Aunty Kui sat a whole week with me and my whānau when my baby Danny passed away. The boys would pick her up in the morning and Roberta would take her home after karakia. So Aunty Kui, I am going to miss you very, very, much. On the day Aunty Kui got buried it rained so hard at the urupā that everyone got wet. Not me, I told my moko who was driving me, to drive in and park beside Danny’s grave. Well! Everyone was wondering who was coming in by car. So Joan said it would only be Patricia and Patricia it was. Well my moko and I sat in the car and didn’t get wet. But, let me tell you it didn’t rain in Rangiora or even past the marae, nor anywhere else – so think about that one.

I haven’t been writing much lately because I have been home watching the Olympic Games. I don’t miss a blow, up all night and sleep half the day.

Well (Pete) the boy who used to give me info about inside the whare has left and gone to Australia. He reckons bigger money. He was one of the first boys to start building the whare. Never mind Pete, have a good trip. We are going to miss his cheeky ways.

Our sympathies go out to the King whānau, Takahanga, Stone family Rāpaki, Hopkinson whānau, Ngāi Tūāhuriri and our lovely lady Marama Leonard-Higgins.

Patricia Silk–Anglem.

Tuahiwi Māori Woman’s Welfare League

Our bus trip to Blenheim for the regional hui 31 August – 2 September left Ōtautahi at 7.45am, it was supposed to leave at 8.30am, oh well lucky I was dressed at 5am.

Pani, Joan, Clare (who was the driver, so cool) and I called in to Kaikōura for kai. We also stopped to go in to the urupā at Mangamaunu so Clare could take in a lovely spray of putiputi for her dad for Father’s Day.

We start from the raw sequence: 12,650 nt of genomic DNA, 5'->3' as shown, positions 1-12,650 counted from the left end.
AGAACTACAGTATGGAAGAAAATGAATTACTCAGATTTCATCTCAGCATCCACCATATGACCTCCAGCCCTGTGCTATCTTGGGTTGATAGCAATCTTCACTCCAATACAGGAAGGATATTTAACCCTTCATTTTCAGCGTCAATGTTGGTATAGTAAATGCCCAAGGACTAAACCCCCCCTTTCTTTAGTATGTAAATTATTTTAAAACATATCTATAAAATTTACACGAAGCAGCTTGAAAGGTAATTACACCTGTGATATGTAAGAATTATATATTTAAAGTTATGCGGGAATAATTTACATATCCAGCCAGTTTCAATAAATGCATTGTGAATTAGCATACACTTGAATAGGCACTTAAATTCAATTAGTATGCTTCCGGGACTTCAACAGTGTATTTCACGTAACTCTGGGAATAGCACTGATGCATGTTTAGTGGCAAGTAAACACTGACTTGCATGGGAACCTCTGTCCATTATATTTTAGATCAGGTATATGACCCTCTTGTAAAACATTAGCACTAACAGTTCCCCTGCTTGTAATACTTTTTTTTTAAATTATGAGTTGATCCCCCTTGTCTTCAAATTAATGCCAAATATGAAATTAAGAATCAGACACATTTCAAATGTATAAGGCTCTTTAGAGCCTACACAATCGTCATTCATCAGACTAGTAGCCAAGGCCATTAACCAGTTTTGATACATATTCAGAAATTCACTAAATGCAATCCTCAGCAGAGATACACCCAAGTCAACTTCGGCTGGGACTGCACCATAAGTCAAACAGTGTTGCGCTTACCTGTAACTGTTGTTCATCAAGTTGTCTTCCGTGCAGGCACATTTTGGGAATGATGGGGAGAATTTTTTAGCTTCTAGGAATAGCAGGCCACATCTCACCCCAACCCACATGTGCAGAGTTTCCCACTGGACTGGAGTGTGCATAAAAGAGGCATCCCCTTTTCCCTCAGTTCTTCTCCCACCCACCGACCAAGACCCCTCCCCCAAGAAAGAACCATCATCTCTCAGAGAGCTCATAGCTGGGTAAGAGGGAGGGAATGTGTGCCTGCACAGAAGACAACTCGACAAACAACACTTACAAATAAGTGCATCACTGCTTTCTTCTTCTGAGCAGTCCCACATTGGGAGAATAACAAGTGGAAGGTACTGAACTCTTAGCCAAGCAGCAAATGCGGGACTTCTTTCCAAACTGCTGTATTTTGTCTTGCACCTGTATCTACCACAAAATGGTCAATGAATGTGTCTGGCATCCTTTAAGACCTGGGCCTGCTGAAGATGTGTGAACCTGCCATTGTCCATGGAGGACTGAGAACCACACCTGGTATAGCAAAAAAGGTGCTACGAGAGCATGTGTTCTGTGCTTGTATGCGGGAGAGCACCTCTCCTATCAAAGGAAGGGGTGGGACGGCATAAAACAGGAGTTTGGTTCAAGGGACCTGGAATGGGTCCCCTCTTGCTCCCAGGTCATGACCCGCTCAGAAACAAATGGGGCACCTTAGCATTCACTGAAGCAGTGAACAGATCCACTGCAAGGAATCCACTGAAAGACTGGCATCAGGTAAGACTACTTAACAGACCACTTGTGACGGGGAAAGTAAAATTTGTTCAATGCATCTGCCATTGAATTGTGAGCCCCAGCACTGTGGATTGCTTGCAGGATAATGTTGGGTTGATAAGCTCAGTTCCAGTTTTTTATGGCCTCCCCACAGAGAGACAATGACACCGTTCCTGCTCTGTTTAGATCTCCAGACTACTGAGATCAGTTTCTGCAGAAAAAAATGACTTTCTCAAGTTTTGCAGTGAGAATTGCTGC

I saw lots of jobs along the way to Blenheim where 70+ can work on the council. Holding the lollipop sticks, which says stop/go, you can sit on the chair and just turn it around (cool eh). Well when we called into Kaikōura for kai that was the end of the Jenny Craig diet. But, when we got to Blenheim, how could we refuse roast pork, roast beef, five vegies, all sorts of sauces, pavlova, fruit salad, baked jam tarts, chocolate mousse and ice cream and so nicely presented.

We arrived at our motel about 2pm, settled in then went to go to the club for the pōwhiri, but our car packed a saddy. Clare rang Frank as we were all booked at the same motel, and we went with him.

Leah brought us home. Oh by the way, Leah is Honore Tau’s daughter and Aunty Muri and Pōua Jim Tau’s granddaughter. After the meeting finished we had kai. It was so lovely, sausages, bacon, hash browns, scrambled eggs, little savoury tarts, baked beans and pancakes with maple syrup. How could you refuse all the goodies. Finish dieting, after the nationals at end of month, by then it will be Christmas (well there you go).